Care coordination

The Bowler Hats Come Marching Home

A recent report from the Commonwealth Fund places the US last amongst developing nations in healthcare. For self-loathing Americans, Christmas couldn’t have come earlier. Raptures of ecstasy were oozing from pores of self-satisfying righteous indignation.

Anyway that, and the shakiness of the metrics for another time.

For now I will focus on one of the conclusions. In analyzing the Britain’s high score on the management of chronic conditions the authors attributed this care coordination to the widespread adoption of health information technology.

That’s like someone saying Chinese food is tasty because chopsticks are widely used.

Sigh! Like quants so fastidious about decimal points they’ve missed the overall point.

Where do I begin?

I’ll start with Mesozoic era, i.e. before health IT was thrust upon Britain’s general practitioners (GPs). Then you had GPs and specialists. In Britain GPs are not optional ornaments for the mantelpiece that you pick up from Ikea when you feel like.

No, they are rather compulsory. Everyone needs to be registered with a GP. Ok, you don’t get fined if you don’t have one, but if you want a referral to a cardiologist you need to see your GP which means you must have one to see in the first place.

Read my lips: no GP, no cardiologist.

If your cardiologist thinks there is nothing wrong with your heart and your problems are supratentorial for which you need to see a shrink, then he must write a letter to your GP asking that he might consider referring you to the psychiatrist. The specialist can’t send you directly to another specialist, bypassing your GP.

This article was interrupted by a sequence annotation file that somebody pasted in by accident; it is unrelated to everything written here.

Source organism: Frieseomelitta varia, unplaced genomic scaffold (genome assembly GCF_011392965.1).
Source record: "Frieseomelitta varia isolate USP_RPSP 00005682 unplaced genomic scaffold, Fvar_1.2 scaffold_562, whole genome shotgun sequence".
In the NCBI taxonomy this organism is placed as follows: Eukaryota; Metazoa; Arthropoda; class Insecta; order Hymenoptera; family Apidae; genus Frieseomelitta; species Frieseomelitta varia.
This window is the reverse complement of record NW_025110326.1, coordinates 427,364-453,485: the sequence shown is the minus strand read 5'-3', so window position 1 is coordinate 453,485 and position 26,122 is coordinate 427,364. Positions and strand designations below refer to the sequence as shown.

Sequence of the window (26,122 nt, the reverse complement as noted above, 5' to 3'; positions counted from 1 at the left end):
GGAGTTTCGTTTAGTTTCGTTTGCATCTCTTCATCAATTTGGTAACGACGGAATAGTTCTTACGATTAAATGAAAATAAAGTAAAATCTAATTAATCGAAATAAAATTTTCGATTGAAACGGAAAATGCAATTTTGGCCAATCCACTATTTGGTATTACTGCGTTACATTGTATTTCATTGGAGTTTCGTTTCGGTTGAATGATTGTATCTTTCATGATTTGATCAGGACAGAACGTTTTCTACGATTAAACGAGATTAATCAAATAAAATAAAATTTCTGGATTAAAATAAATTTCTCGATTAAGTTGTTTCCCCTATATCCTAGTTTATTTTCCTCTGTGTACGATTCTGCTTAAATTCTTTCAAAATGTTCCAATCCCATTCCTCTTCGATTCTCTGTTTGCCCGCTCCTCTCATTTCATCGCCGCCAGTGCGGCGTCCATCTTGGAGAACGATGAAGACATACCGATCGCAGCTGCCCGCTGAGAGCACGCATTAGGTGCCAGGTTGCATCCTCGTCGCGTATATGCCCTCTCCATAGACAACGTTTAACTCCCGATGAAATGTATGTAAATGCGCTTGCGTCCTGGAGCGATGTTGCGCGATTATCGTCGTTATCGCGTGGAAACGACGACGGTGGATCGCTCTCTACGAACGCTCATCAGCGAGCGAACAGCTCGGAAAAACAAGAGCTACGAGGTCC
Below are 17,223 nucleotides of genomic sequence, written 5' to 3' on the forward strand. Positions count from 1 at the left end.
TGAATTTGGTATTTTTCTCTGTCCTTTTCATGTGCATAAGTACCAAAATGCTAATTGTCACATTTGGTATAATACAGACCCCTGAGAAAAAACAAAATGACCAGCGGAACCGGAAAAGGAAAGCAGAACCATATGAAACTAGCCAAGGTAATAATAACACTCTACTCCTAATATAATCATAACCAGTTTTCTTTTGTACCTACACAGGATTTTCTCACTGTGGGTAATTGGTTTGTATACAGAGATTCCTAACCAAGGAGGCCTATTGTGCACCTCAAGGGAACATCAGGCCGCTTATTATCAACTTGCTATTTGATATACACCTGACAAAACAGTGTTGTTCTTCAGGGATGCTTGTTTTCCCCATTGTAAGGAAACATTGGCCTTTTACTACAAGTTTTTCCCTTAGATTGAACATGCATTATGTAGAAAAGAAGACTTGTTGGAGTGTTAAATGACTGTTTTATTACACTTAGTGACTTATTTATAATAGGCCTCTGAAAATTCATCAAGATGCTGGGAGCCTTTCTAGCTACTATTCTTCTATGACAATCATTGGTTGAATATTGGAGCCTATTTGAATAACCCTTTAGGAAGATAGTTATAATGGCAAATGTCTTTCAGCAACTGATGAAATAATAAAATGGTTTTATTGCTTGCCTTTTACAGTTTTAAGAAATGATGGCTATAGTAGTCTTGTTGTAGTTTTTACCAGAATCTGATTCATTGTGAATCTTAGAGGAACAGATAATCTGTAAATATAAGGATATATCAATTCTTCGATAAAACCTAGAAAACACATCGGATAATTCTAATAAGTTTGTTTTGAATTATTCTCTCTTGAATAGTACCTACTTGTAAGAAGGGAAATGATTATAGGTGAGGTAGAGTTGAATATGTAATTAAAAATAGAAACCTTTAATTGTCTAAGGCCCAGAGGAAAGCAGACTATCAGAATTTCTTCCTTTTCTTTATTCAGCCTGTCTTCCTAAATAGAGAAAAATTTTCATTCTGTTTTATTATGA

Continue reading “It’s the GPs, Stupid. Care Coordination in Britain’s NHS.”

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One of the many challenges I face in my clinical work is keeping track of a patient’s multiple health issues, and staying on top of the plan for each issue.

As you might imagine, if I’m having trouble with this, then the patients and families probably are as well.

After all, I don’t just mean keeping up with the multiple recommendations that we clinicians easily generate during an encounter with an older patient.

I mean ensuring that we all keep up with *everything* on the medical problem list, so that symptoms are adequately managed, chronic diseases get followed up on correctly, appropriate preventive care is provided, and we close the loop on previous concerns raised.

This, I have found, is not so easy to do. In fact, I would say that the current norm is for health issues to frequently fall between the cracks, with only a small minority of PCPs able to consistently keep up with all health issues affecting a medically complex adult.

Continue reading “Zen and the Art of Charting”

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At some point, this gets to be ridiculous. Online, I can buy any item from anywhere at any price, pay any bill, watch any movie, listen to any song, order dinner, schedule car repair or read about any subject on Wikipedia.  I can determine the weather in Rio, sport scores of Barcelona, Parisian traffic or by GPS the location of my kids, just down the block.  However, I absolutely cannot learn anything at all of the health history of the flesh and blood cancer patient sitting right in front of me.

Today, I am seeing long-term patient, Thomas R.  Father of three and a really nice guy, Tom is a medical challenge.

He is immunocompromised and status post 20 years of complex chemotherapy, radiotherapy, a bone marrow transplant and several bizarre complications, we barely understand.  In the last two months, since his last visit with me, he has seen an internist, a dermatologist, a podiatrist, a neurologist, a dentist and an infectious disease specialist.  These doctors ordered X-rays, lab tests, blood cultures, an EMG, a skin biopsy and several new medicines.

These are confusing tests resulting in confusing diagnoses with confusing therapy in a confusing patient.

What records do I have of all this new complexity? Nada. None.  Moreover, based on our files, all these other physicians have none of ours.

Continue reading “Can Facebook Save Us?”

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Today I’m speaking at the ONC annual meeting as part of panel discussing interoperability.

For years, patients, providers and payers have complained that EHRs “do not talk to each other.”

By 2014, I expect this issue to disappear.

Why?

Do I expect that every state and territory will have a robust, sustainable healthcare information exchange by 2014?  No

Do I expect that every provider will be connected to a Nationwide Health Information Network by 2014?  No